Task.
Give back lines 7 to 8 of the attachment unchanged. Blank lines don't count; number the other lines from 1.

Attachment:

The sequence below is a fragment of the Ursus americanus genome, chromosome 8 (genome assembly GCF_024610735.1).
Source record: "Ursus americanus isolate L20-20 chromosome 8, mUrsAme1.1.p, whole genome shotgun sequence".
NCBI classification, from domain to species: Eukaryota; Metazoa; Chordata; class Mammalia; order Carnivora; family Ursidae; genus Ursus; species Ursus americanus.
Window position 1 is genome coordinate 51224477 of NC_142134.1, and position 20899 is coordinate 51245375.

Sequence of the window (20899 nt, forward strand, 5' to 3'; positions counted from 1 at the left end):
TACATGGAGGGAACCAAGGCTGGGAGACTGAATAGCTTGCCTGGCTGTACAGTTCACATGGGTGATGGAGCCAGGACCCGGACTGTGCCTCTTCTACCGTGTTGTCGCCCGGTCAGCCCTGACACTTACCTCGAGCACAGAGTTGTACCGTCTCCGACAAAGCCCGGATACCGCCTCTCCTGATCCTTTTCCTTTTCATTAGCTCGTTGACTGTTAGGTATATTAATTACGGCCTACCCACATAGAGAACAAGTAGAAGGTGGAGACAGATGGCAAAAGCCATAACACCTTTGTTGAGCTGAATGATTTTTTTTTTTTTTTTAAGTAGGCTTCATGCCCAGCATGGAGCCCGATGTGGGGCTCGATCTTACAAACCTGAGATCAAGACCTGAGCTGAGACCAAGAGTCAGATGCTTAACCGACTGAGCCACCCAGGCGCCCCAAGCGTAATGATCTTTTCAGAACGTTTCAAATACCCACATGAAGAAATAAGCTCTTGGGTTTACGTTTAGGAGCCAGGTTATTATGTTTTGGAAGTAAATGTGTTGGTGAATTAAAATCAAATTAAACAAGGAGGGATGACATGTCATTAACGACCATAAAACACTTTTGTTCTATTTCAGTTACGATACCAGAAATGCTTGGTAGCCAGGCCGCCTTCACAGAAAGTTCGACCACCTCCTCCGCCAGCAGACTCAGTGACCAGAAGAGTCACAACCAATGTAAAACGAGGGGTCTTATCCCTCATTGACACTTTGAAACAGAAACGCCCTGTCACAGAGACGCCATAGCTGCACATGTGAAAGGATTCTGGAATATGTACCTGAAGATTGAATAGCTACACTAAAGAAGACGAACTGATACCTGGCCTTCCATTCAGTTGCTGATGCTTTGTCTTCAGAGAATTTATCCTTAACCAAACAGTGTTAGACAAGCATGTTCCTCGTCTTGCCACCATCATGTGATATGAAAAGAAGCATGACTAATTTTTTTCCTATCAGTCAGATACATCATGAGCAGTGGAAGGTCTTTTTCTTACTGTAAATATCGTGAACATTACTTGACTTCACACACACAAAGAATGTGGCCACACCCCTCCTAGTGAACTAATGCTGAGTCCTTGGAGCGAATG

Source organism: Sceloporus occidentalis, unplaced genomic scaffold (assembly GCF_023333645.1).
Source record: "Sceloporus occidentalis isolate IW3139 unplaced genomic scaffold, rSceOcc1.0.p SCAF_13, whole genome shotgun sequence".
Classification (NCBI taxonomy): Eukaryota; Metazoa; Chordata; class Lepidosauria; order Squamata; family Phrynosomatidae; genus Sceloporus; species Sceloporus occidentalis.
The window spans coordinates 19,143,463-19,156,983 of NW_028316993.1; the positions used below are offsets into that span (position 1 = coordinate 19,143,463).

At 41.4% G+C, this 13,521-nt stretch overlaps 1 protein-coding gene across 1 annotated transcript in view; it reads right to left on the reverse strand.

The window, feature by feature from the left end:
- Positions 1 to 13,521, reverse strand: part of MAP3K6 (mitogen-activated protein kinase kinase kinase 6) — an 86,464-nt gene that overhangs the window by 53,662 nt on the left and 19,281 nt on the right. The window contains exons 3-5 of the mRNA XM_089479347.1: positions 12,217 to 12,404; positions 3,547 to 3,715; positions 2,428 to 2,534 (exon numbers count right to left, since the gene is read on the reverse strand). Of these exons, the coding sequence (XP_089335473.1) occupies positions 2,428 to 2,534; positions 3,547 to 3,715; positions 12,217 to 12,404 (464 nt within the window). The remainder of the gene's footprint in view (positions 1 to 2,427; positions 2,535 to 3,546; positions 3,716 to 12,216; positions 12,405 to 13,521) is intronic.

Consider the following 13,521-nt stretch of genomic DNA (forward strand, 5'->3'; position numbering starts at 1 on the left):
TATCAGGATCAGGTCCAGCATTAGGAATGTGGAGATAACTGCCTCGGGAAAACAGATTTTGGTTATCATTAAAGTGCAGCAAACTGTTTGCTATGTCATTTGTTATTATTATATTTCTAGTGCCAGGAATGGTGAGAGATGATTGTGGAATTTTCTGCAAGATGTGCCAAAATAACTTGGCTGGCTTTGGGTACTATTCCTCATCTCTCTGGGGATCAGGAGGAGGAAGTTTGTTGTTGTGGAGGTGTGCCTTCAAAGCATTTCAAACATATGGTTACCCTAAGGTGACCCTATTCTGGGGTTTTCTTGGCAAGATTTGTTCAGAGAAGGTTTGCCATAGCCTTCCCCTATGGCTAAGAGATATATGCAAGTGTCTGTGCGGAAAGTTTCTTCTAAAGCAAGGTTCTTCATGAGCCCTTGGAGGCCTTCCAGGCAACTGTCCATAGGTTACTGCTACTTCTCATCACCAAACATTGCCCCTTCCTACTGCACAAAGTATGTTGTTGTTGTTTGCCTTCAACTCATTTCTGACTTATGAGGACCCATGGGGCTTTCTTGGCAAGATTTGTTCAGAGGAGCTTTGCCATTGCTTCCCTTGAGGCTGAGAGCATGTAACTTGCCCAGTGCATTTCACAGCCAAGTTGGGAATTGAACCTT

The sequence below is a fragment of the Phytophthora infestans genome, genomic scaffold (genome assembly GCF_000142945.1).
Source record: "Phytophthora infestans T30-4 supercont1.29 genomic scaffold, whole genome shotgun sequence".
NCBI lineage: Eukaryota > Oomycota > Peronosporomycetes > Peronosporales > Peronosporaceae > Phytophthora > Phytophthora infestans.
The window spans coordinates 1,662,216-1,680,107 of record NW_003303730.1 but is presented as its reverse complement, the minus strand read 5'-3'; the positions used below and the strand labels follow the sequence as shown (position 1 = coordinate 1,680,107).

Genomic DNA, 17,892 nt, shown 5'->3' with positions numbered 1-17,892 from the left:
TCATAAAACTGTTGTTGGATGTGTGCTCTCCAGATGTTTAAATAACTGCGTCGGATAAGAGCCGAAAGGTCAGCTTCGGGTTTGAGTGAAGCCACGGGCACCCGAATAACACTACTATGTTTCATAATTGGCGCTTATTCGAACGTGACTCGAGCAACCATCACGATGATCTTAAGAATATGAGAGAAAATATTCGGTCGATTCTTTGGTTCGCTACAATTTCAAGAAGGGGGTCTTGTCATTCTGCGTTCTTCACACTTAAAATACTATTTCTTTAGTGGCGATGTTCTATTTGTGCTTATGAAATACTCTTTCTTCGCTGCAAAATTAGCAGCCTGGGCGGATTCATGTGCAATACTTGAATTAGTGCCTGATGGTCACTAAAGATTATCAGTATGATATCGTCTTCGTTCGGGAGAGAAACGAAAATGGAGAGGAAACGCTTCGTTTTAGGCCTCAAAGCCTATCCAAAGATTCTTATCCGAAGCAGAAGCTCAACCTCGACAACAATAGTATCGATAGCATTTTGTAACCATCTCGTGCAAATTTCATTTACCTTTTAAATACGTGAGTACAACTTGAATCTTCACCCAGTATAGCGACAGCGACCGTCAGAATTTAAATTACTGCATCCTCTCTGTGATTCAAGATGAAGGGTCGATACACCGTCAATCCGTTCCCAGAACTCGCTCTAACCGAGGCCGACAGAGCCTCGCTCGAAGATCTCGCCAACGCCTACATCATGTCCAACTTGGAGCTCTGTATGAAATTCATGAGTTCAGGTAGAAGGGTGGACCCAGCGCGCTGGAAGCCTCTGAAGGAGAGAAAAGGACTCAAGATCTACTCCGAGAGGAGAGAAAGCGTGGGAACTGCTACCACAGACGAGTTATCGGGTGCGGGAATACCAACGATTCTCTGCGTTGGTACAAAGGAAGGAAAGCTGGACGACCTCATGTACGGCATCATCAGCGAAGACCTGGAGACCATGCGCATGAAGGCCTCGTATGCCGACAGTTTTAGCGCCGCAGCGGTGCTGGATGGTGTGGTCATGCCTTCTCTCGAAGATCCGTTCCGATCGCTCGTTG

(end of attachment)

Source organism: Sceloporus occidentalis, unplaced genomic scaffold (assembly GCF_023333645.1).
Source record: "Sceloporus occidentalis isolate IW3139 unplaced genomic scaffold, rSceOcc1.0.p SCAF_13, whole genome shotgun sequence".